Language : English
Published : 2018-03
Singapore Revenue Legislation 2018 (10th Edition) – 2 Volume Set
A comprehensive consolidation of the legislation, the 2 volume set incorporates all amendments up to 2 January 2018. An invaluable one-stop reference for practitioners, whether for use in the courtroom or office. Also available as eBooks!
- Income Tax Act,
- and related regulations, rules, orders and notifications.
- Economic Expansion Incentives (Relief from Income Tax) Act
- Goods and Services Tax Act, and
- Stamp Duties Act.
- explanatory history notes of amendments to the legislation
- descriptive sub-section headings in square brackets
- legislation locator in the form of shaded tabs, and
- headers and footers on each page.
Campaign Communication and Political Marketing is a comprehensive, internationalist study of the modern political campaign. It indexes and explains their integral components, strategies, and tactics.
- Offers comparative analyses of campaigns from country to country
- Covers topics such as advertising strategy, demography, the effect of campaign finance regulation on funding, and more
- Draws on a variety of international case studies including the campaigns of Barack Obama and Nicolas Sarkozy
- Analyses the impact of digital media and 24/7 news cycle on campaign conduct
Calls by political leaders, social activists, and international policy and aid actors for accountability reforms to improve governance have never been more widespread. For some analysts, the unprecedented scale of these pressures reflects the functional imperatives and power of liberal and democratic institutions accompanying greater global economic integration. This book offers a different perspective, investigating the crucial role of contrasting ideologies informing accountability movements and mediating reform directions in Southeast Asia. It argues that the most influential ideologies are not those promoting the political authority of democratic sovereign people or of liberalism’s freely contracting individuals. Instead, in both post-authoritarian and authoritarian regimes, it is ideologies advancing the political authority of moral guardians interpreting or ordaining correct modes of behaviour for public officials. Elites exploit such ideologies to deflect and contain pressures for democratic and liberal reforms to governance institutions.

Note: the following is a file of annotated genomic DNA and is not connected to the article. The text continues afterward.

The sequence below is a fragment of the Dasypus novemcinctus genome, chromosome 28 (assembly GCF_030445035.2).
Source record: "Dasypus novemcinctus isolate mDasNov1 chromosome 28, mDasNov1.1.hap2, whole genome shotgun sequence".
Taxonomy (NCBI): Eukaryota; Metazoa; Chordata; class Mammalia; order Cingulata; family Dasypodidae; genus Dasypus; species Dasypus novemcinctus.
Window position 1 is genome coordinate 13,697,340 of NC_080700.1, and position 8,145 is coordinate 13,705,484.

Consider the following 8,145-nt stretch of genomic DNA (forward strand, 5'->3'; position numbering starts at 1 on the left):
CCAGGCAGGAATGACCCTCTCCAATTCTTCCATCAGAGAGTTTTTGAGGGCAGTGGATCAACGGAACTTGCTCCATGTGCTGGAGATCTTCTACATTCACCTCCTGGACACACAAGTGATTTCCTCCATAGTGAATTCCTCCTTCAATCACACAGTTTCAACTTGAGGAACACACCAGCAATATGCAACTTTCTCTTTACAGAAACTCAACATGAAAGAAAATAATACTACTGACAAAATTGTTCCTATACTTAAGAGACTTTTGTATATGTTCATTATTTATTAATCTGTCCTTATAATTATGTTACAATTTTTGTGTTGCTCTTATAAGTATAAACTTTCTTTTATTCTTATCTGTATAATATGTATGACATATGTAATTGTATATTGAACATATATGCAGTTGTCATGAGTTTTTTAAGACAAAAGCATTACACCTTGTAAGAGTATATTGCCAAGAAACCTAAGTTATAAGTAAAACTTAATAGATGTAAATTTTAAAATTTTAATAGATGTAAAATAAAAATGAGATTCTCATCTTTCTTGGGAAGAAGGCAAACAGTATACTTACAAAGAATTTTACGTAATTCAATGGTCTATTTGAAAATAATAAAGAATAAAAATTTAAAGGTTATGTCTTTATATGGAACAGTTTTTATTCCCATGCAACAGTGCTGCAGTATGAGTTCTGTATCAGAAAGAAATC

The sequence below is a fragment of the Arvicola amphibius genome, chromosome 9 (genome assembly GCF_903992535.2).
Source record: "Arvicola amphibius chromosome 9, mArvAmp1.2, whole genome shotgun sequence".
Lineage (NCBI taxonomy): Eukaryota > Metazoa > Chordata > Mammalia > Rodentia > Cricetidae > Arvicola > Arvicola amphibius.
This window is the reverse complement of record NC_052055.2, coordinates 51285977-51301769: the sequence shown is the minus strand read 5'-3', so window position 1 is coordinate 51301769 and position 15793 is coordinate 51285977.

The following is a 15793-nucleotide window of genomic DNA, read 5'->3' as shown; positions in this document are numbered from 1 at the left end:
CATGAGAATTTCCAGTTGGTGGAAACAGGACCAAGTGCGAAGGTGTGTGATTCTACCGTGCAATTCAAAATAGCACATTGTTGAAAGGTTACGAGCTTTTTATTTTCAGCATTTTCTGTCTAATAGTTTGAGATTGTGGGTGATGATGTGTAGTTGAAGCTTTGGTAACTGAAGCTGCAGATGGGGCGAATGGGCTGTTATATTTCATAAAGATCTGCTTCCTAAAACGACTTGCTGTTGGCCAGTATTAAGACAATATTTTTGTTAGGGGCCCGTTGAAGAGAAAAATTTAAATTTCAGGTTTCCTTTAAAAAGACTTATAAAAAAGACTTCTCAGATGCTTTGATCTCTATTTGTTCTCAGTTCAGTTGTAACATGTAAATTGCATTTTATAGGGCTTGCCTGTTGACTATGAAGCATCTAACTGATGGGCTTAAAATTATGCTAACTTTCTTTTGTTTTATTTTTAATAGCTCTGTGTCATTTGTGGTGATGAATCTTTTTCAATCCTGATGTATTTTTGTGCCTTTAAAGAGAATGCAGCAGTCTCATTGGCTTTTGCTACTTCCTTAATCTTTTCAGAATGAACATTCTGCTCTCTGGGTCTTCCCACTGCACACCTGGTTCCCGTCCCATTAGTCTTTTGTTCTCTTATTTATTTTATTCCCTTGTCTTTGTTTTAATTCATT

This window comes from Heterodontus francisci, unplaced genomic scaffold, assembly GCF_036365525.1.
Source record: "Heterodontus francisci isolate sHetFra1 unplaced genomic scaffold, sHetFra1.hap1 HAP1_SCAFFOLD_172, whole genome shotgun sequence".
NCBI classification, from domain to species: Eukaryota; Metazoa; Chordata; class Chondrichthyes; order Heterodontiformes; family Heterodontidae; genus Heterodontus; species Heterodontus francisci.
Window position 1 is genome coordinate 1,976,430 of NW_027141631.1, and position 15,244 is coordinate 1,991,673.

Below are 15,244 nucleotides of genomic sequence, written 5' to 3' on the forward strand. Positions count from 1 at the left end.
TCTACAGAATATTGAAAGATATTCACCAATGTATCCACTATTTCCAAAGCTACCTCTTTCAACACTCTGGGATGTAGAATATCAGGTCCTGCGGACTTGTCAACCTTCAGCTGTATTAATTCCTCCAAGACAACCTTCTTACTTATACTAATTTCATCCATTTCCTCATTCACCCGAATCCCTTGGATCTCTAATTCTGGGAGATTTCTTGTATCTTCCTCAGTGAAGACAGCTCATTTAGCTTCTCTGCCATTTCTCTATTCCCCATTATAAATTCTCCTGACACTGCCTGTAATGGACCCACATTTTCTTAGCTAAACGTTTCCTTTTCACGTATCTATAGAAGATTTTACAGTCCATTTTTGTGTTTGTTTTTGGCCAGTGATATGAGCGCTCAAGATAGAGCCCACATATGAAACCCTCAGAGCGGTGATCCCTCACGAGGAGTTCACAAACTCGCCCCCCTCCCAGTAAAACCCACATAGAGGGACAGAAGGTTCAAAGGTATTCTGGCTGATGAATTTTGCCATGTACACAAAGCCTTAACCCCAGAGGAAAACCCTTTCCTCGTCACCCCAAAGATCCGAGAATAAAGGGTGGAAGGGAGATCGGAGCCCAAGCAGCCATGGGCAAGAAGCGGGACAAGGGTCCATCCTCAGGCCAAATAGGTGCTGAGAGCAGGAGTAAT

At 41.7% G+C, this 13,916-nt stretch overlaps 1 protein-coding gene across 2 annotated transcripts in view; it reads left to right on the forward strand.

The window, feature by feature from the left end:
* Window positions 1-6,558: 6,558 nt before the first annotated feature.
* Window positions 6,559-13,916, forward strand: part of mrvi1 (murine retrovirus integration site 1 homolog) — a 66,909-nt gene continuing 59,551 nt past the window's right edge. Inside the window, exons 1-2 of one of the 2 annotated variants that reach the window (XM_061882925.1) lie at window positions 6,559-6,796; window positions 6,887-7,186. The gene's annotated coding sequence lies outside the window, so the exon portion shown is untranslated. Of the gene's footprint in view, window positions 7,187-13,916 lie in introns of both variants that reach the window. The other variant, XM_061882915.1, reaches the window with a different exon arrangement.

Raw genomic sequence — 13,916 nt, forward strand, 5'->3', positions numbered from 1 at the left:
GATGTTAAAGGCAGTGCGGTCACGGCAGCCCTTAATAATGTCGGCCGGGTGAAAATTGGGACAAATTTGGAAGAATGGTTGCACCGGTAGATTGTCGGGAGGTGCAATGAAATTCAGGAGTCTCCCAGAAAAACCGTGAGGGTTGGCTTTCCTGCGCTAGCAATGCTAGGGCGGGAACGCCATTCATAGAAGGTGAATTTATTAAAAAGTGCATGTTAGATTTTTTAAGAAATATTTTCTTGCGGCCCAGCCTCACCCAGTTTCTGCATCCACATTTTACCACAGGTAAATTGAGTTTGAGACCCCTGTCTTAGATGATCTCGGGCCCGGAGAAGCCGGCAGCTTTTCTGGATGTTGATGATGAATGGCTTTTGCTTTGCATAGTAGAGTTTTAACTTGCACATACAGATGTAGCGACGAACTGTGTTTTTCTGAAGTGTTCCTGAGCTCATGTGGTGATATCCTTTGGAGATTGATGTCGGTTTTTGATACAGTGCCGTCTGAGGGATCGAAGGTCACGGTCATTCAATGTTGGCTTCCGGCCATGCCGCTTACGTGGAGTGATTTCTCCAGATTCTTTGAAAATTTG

The book’s case studies include human rights, political decentralization, anticorruption, and social accountability reform movements in Cambodia, Indonesia, Malaysia, the Philippines, Singapore, Thailand, and Vietnam. These studies highlight how effective propagation of moral ideologies is boosted by the presence of powerful organizations, notably religious bodies, political parties, and broadcast media. Meanwhile, civil society organizations of comparable clout advancing liberalism or democracy are lacking. The theoretical framework of the book has wide applicability. In other regions, with contrasting histories and political economies, the nature and extent of organizations and social actors shaping accountability politics will differ, but the importance of these factors to which ideologies prevail to shape reform directions will not.